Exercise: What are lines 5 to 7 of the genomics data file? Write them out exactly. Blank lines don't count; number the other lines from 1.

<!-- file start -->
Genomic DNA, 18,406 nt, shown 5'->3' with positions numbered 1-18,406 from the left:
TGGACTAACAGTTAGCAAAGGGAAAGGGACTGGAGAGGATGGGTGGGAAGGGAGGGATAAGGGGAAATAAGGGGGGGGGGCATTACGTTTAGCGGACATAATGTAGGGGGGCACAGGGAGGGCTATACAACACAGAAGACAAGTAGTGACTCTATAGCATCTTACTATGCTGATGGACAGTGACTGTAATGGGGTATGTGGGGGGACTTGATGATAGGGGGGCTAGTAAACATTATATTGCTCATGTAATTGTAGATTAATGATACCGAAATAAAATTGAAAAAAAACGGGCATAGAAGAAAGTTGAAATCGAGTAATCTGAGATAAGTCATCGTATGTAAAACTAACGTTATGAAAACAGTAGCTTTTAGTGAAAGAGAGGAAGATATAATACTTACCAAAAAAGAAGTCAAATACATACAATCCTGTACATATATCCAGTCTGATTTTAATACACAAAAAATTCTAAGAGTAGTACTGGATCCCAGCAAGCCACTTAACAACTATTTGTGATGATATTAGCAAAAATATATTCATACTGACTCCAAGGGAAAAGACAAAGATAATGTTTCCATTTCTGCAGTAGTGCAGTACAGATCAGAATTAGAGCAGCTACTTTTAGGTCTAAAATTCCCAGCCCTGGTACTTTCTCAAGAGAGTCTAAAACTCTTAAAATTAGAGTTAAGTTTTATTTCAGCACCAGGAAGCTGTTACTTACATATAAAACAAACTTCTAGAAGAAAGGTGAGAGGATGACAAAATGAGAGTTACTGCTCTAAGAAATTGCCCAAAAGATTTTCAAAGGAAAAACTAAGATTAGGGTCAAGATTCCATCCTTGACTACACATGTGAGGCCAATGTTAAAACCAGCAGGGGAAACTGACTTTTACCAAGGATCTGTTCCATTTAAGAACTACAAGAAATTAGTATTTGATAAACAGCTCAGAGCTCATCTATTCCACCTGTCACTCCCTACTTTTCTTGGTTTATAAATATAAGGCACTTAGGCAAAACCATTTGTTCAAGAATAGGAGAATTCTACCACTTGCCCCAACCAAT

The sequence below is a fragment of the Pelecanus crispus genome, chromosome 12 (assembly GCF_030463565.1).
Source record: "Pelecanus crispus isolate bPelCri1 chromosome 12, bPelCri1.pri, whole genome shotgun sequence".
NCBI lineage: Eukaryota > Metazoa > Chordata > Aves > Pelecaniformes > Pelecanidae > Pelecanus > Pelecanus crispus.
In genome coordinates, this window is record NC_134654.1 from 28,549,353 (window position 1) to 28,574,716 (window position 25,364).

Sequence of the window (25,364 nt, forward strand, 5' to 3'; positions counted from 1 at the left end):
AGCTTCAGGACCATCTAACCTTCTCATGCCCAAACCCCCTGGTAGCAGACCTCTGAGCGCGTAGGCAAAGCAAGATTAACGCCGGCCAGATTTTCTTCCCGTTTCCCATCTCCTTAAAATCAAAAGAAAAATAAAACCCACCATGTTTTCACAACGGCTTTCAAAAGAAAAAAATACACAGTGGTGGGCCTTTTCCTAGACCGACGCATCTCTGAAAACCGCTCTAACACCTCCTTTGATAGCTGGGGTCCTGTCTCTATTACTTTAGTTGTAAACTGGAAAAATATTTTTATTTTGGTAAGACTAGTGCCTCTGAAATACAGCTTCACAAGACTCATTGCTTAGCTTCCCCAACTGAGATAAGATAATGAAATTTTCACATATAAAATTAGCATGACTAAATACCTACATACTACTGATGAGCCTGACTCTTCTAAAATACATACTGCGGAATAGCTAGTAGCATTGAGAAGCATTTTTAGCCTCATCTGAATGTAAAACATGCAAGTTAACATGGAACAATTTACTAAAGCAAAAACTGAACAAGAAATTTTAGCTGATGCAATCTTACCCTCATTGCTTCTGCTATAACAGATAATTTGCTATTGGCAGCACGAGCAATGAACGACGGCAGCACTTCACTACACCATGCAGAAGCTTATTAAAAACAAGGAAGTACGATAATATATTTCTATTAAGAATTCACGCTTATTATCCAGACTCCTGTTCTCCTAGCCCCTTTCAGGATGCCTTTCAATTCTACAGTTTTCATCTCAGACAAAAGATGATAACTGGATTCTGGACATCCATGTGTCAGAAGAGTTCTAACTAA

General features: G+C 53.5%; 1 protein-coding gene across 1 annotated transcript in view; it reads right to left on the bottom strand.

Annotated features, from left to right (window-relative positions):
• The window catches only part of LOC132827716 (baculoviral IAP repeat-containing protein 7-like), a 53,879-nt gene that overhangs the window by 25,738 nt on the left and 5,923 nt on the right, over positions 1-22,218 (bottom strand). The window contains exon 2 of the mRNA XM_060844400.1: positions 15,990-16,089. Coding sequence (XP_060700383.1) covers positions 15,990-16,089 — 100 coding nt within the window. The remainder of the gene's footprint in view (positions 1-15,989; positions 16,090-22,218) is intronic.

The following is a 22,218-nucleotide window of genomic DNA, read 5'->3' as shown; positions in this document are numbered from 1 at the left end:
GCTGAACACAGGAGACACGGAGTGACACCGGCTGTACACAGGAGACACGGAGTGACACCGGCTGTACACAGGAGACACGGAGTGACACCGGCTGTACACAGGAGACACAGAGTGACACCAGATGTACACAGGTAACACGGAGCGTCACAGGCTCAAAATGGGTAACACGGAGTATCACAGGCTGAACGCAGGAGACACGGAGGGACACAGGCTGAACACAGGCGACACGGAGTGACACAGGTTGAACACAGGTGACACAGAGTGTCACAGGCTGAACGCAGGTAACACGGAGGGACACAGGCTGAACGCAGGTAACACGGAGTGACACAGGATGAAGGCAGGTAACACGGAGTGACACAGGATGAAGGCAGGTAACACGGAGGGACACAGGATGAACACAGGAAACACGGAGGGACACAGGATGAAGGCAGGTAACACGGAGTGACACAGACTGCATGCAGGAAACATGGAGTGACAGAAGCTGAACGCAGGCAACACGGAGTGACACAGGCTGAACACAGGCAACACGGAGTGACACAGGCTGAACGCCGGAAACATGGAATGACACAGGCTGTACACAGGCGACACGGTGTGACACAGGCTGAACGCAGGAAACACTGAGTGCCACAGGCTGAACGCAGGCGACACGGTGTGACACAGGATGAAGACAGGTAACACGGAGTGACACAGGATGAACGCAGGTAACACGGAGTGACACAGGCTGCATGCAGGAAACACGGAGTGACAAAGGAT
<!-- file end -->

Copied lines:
NCBI lineage: Eukaryota > Metazoa > Chordata > Aves > Pelecaniformes > Pelecanidae > Pelecanus > Pelecanus crispus.
In genome coordinates, this window is record NC_134654.1 from 28,549,353 (window position 1) to 28,574,716 (window position 25,364).

Sequence of the window (25,364 nt, forward strand, 5' to 3'; positions counted from 1 at the left end):